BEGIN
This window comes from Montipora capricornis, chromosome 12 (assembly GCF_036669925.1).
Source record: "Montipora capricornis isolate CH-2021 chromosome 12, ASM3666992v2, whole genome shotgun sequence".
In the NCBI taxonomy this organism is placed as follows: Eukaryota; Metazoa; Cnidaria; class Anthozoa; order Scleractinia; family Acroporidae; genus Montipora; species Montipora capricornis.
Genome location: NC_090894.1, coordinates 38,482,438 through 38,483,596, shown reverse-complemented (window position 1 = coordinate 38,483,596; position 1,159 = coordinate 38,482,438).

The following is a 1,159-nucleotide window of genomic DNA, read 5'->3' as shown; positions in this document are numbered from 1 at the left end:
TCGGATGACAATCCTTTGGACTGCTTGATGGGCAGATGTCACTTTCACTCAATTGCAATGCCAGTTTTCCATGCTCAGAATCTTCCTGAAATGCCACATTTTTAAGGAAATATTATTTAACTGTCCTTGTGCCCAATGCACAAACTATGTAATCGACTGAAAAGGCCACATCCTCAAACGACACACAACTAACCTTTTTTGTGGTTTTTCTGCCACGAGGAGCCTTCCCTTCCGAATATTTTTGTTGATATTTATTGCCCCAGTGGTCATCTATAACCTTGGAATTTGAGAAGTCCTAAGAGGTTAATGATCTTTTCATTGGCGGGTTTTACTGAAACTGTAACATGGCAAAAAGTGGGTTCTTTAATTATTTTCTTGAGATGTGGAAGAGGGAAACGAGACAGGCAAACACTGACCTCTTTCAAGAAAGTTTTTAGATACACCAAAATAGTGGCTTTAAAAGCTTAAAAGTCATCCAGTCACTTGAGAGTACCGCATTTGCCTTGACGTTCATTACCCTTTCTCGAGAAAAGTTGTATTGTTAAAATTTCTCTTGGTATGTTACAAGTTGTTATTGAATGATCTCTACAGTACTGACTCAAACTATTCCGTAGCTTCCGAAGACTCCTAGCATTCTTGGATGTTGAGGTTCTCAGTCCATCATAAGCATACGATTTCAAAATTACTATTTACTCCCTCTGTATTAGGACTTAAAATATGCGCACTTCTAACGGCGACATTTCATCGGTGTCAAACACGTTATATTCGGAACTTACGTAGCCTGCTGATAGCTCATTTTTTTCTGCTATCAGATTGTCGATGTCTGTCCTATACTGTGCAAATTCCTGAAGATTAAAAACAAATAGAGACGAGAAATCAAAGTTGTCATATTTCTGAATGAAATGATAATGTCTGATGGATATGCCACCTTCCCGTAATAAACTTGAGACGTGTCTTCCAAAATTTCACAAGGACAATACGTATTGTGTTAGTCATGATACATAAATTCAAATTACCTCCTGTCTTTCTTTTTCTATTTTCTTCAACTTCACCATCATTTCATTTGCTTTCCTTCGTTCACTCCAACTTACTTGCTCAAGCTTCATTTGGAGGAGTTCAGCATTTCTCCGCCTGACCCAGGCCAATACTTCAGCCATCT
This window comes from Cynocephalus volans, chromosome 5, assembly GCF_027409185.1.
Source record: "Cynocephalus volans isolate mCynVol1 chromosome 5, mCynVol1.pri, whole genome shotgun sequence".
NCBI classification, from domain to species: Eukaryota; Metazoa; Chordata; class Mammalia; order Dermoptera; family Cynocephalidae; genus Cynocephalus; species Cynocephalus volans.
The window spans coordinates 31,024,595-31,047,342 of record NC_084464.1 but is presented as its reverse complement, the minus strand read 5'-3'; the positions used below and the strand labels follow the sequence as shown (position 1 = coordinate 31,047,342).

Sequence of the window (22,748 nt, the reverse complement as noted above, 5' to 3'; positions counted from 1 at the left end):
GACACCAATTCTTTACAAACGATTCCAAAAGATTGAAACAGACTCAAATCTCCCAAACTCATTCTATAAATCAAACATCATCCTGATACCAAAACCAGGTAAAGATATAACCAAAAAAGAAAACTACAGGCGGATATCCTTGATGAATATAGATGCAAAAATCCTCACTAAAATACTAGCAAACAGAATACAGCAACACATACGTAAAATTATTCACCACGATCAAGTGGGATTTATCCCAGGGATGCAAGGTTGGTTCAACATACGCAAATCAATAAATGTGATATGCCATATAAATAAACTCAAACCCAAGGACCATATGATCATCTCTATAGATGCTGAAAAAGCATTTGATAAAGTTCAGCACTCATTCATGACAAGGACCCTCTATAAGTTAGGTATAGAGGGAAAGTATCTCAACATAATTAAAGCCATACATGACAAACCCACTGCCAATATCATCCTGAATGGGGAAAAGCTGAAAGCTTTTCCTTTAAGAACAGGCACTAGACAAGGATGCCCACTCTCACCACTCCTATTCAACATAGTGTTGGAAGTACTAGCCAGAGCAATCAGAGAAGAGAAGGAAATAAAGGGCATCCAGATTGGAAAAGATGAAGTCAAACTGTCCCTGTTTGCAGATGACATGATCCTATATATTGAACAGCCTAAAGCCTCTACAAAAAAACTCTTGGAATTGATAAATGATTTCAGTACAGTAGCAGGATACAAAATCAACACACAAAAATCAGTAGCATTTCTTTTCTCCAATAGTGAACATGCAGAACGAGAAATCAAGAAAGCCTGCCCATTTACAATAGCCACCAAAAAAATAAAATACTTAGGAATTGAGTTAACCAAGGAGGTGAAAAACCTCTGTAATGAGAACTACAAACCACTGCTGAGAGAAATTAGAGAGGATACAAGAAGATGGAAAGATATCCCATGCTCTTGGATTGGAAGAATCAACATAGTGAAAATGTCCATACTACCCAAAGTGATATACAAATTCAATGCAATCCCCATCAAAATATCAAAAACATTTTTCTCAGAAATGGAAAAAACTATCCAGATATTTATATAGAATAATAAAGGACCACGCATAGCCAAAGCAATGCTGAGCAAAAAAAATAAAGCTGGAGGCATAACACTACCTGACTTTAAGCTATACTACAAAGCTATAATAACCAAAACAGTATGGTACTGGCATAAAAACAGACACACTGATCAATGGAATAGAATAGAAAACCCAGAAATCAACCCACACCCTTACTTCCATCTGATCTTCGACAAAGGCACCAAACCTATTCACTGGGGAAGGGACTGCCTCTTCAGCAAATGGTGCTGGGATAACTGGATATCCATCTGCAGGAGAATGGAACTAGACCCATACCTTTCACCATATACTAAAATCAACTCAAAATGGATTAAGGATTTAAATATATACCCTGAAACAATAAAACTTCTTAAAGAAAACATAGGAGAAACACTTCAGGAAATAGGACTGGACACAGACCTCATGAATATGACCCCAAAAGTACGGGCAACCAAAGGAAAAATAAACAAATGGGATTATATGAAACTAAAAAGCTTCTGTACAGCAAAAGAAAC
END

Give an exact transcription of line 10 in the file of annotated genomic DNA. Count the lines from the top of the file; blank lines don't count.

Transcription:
The window spans coordinates 31,024,595-31,047,342 of record NC_084464.1 but is presented as its reverse complement, the minus strand read 5'-3'; the positions used below and the strand labels follow the sequence as shown (position 1 = coordinate 31,047,342).